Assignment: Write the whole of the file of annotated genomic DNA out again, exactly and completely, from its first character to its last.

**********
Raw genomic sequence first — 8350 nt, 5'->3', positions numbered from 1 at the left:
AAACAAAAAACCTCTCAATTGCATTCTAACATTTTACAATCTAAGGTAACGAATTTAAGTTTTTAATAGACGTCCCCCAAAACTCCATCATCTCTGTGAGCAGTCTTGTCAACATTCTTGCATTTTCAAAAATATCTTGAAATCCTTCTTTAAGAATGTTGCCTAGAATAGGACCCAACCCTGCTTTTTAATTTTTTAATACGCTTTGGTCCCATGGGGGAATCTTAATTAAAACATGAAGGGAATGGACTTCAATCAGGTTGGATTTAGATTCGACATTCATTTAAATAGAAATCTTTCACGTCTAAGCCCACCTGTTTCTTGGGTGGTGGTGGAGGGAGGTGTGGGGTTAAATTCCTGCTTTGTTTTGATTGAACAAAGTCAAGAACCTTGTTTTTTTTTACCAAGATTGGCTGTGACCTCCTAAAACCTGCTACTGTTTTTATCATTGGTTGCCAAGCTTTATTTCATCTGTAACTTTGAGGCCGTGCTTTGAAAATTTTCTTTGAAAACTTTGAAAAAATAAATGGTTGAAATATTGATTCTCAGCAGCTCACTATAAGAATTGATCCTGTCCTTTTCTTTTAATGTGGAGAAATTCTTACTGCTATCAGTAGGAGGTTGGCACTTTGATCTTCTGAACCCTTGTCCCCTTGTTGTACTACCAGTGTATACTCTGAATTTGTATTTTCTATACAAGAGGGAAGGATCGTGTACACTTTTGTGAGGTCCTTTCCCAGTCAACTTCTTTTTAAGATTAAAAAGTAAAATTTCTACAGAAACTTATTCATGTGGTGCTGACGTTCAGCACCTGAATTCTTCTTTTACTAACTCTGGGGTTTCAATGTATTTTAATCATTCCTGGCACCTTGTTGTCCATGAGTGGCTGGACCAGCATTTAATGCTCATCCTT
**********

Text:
Raw genomic sequence first — 8350 nt, 5'->3', positions numbered from 1 at the left:
AAACAAAAAACCTCTCAATTGCATTCTAACATTTTACAATCTAAGGTAACGAATTTAAGTTTTTAATAGACGTCCCCCAAAACTCCATCATCTCTGTGAGCAGTCTTGTCAACATTCTTGCATTTTCAAAAATATCTTGAAATCCTTCTTTAAGAATGTTGCCTAGAATAGGACCCAACCCTGCTTTTTAATTTTTTAATACGCTTTGGTCCCATGGGGGAATCTTAATTAAAACATGAAGGGAATGGACTTCAATCAGGTTGGATTTAGATTCGACATTCATTTAAATAGAAATCTTTCACGTCTAAGCCCACCTGTTTCTTGGGTGGTGGTGGAGGGAGGTGTGGGGTTAAATTCCTGCTTTGTTTTGATTGAACAAAGTCAAGAACCTTGTTTTTTTTTACCAAGATTGGCTGTGACCTCCTAAAACCTGCTACTGTTTTTATCATTGGTTGCCAAGCTTTATTTCATCTGTAACTTTGAGGCCGTGCTTTGAAAATTTTCTTTGAAAACTTTGAAAAAATAAATGGTTGAAATATTGATTCTCAGCAGCTCACTATAAGAATTGATCCTGTCCTTTTCTTTTAATGTGGAGAAATTCTTACTGCTATCAGTAGGAGGTTGGCACTTTGATCTTCTGAACCCTTGTCCCCTTGTTGTACTACCAGTGTATACTCTGAATTTGTATTTTCTATACAAGAGGGAAGGATCGTGTACACTTTTGTGAGGTCCTTTCCCAGTCAACTTCTTTTTAAGATTAAAAAGTAAAATTTCTACAGAAACTTATTCATGTGGTGCTGACGTTCAGCACCTGAATTCTTCTTTTACTAACTCTGGGGTTTCAATGTATTTTAATCATTCCTGGCACCTTGTTGTCCATGAGTGGCTGGACCAGCATTTAATGCTCATCCTT